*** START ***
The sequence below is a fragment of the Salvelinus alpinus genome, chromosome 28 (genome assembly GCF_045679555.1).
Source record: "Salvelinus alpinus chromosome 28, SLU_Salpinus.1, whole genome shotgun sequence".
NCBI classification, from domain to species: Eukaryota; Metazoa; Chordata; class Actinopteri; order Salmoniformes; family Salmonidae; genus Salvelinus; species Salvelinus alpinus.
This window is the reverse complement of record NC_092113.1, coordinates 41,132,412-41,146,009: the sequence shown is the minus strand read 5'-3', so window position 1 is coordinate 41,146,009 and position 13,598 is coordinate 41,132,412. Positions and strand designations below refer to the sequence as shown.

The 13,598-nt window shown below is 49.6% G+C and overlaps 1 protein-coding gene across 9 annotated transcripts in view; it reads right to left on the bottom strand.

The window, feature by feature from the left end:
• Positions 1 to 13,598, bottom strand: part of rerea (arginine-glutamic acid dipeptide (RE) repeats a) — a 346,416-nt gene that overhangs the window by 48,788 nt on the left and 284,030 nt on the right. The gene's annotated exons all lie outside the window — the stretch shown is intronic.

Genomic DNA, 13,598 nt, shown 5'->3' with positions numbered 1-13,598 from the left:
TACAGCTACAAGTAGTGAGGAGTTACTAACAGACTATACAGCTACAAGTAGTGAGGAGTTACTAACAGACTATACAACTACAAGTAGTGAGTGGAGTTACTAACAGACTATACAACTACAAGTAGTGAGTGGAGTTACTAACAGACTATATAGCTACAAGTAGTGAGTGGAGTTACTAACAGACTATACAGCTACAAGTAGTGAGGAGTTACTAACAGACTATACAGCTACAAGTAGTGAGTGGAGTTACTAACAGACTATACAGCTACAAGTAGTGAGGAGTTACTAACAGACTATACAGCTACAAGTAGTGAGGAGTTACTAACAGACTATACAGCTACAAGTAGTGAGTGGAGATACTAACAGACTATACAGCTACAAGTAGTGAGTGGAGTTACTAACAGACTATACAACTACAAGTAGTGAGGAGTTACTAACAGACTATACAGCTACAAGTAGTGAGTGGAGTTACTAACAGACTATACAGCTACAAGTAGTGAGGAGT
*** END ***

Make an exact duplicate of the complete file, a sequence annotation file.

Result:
The sequence below is a fragment of the Salvelinus alpinus genome, chromosome 28 (genome assembly GCF_045679555.1).
Source record: "Salvelinus alpinus chromosome 28, SLU_Salpinus.1, whole genome shotgun sequence".
NCBI classification, from domain to species: Eukaryota; Metazoa; Chordata; class Actinopteri; order Salmoniformes; family Salmonidae; genus Salvelinus; species Salvelinus alpinus.
This window is the reverse complement of record NC_092113.1, coordinates 41,132,412-41,146,009: the sequence shown is the minus strand read 5'-3', so window position 1 is coordinate 41,146,009 and position 13,598 is coordinate 41,132,412. Positions and strand designations below refer to the sequence as shown.

The 13,598-nt window shown below is 49.6% G+C and overlaps 1 protein-coding gene across 9 annotated transcripts in view; it reads right to left on the bottom strand.

The window, feature by feature from the left end:
• Positions 1 to 13,598, bottom strand: part of rerea (arginine-glutamic acid dipeptide (RE) repeats a) — a 346,416-nt gene that overhangs the window by 48,788 nt on the left and 284,030 nt on the right. The gene's annotated exons all lie outside the window — the stretch shown is intronic.

Genomic DNA, 13,598 nt, shown 5'->3' with positions numbered 1-13,598 from the left:
TACAGCTACAAGTAGTGAGGAGTTACTAACAGACTATACAGCTACAAGTAGTGAGGAGTTACTAACAGACTATACAACTACAAGTAGTGAGTGGAGTTACTAACAGACTATACAACTACAAGTAGTGAGTGGAGTTACTAACAGACTATATAGCTACAAGTAGTGAGTGGAGTTACTAACAGACTATACAGCTACAAGTAGTGAGGAGTTACTAACAGACTATACAGCTACAAGTAGTGAGTGGAGTTACTAACAGACTATACAGCTACAAGTAGTGAGGAGTTACTAACAGACTATACAGCTACAAGTAGTGAGGAGTTACTAACAGACTATACAGCTACAAGTAGTGAGTGGAGATACTAACAGACTATACAGCTACAAGTAGTGAGTGGAGTTACTAACAGACTATACAACTACAAGTAGTGAGGAGTTACTAACAGACTATACAGCTACAAGTAGTGAGTGGAGTTACTAACAGACTATACAGCTACAAGTAGTGAGGAGT